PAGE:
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Sarah Stewart has picked up on a conference taking place here in Dunedin that I know very little about. Part of me is offended that I know so little about a conference being organised in my home town without any of the organisers talking to me directly about it. But universities are a bit like that really, and maybe Dunedin is chock full of people living and breathing “computer mediated social networking” that they don’t need to seek out other locals… personally, I have not found many at all.. perhaps they just research it.. whatever the reason, as Sarah points out, we can’t not submit ourselves to their authority something for inclusion in the program if we are to regard ourselves in this field at all.

On looking at the topics for the conference it would seem that our experiences with running the Facilitating Online Learning Communities course would be a good candidate to talk about. I’m a little put off by the tone of the conference though, and a bit at a loss as to how we might go about packaging what we know about that experience up into a presentation of some sort of “research” for this conference. I do know that there are quite a few things about our experiences that the conference attendees would find interesting, starting with the things Sarah points out such as personalised learning through blogs and wikis, and open access to the course and how that resulted in a better learning environment and fee paying enrollments.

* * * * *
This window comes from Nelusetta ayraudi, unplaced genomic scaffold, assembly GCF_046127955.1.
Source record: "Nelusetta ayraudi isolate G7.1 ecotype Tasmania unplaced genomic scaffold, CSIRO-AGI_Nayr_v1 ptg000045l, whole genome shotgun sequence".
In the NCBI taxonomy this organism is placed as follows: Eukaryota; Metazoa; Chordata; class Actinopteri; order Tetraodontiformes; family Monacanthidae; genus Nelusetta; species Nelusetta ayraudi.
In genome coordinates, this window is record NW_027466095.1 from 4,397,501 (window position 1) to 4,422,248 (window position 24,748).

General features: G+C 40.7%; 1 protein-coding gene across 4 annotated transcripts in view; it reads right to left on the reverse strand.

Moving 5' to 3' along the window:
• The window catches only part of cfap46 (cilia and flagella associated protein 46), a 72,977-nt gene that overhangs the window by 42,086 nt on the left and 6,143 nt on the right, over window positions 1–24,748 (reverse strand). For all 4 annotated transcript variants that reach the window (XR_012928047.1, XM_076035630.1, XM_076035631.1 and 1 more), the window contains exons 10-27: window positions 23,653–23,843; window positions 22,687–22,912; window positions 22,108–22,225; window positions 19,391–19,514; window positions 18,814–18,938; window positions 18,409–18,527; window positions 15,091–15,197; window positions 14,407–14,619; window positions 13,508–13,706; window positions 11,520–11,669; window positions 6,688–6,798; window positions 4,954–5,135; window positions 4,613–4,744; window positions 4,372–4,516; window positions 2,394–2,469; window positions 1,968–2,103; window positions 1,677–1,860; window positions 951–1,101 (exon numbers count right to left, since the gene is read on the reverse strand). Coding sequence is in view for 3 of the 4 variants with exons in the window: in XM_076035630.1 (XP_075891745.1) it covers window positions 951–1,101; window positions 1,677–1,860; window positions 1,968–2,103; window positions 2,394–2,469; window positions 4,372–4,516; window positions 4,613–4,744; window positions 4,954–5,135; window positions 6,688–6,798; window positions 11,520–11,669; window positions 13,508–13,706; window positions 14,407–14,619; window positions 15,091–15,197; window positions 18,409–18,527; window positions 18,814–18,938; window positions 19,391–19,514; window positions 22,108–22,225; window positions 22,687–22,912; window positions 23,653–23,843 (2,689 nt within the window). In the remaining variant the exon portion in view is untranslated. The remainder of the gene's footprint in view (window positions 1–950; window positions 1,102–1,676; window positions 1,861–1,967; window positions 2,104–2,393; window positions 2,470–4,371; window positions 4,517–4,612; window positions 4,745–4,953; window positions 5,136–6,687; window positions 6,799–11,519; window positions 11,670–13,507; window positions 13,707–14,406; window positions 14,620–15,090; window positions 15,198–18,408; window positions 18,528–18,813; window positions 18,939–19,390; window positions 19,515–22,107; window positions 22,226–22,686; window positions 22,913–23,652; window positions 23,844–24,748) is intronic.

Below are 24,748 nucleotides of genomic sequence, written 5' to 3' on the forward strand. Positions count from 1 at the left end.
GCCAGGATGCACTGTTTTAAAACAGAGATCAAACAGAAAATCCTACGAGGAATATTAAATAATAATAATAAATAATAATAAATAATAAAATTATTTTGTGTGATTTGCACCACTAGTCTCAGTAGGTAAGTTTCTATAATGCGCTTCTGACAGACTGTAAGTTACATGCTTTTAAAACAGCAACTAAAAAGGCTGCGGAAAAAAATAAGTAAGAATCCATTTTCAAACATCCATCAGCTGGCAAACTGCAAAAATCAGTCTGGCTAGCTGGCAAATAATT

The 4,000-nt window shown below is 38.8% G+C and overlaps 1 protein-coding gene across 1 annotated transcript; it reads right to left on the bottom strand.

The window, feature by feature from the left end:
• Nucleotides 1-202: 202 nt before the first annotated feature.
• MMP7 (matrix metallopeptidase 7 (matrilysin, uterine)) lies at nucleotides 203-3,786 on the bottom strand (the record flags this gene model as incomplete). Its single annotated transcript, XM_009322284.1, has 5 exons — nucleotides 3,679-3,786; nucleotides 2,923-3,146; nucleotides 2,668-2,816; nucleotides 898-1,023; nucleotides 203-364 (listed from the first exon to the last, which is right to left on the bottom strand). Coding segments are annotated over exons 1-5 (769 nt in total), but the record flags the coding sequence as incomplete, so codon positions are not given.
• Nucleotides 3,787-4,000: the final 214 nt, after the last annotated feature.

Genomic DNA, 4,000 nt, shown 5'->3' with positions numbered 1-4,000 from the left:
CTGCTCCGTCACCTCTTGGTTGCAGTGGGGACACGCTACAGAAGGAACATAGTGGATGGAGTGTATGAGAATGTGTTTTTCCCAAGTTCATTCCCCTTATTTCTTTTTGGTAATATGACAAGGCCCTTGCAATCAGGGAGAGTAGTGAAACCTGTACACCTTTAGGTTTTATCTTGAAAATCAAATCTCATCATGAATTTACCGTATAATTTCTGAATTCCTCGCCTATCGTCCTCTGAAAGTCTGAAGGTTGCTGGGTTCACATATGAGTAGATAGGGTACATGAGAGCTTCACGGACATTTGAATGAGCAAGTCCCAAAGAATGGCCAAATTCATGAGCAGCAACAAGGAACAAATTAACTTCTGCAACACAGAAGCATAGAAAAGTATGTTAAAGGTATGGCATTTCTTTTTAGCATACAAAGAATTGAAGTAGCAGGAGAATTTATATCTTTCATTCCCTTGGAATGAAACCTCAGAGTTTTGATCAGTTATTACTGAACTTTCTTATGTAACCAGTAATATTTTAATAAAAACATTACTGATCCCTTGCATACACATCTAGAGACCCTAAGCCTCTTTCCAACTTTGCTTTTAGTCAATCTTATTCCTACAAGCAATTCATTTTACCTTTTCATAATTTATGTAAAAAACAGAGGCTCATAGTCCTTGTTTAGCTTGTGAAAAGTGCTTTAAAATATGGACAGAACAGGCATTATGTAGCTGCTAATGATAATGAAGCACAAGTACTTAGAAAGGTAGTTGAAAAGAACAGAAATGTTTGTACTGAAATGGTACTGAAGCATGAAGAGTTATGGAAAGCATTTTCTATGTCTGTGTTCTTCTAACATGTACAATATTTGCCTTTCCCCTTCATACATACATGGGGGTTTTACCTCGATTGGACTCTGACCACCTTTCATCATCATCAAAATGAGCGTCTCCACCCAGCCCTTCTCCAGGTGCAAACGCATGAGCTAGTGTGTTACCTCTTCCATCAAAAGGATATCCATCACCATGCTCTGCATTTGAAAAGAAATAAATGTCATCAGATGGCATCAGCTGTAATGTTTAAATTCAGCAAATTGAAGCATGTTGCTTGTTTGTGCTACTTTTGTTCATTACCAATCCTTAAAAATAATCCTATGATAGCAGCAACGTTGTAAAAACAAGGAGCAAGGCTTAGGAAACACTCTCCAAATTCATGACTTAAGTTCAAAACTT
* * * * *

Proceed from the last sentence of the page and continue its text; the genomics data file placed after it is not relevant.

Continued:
I would like to extend the proposal to talk about open content, the difficulty of negotiating the participatory expectations of such a course with the traditional educational models of ‘stand and deliver’, and the discussion around facilitator or teacher. I’d also like to point out to model courses that follow this vein, such as Dave Wiley’s Introduction to Open Education and the work in progress on Wikiversity, Composing free and open educational resources.And then of course we could talk about the bigger picture at Otago Polytechnic.

So, my initial thoughts are that we could talk about:

  1. The set up and maintenance of the Facilitating Online Learning Communties course
  2. Experiences of the participants and examples of how their new learning is being used in their work
  3. Outstanding issues and considerations arising from the course
  4. Further work we will do in developing education generally at Otago Polytechnic using socially networked media and communications.
  5. Frank and honest discussion on the probable and existing issues with this vision and Otago Polytechnic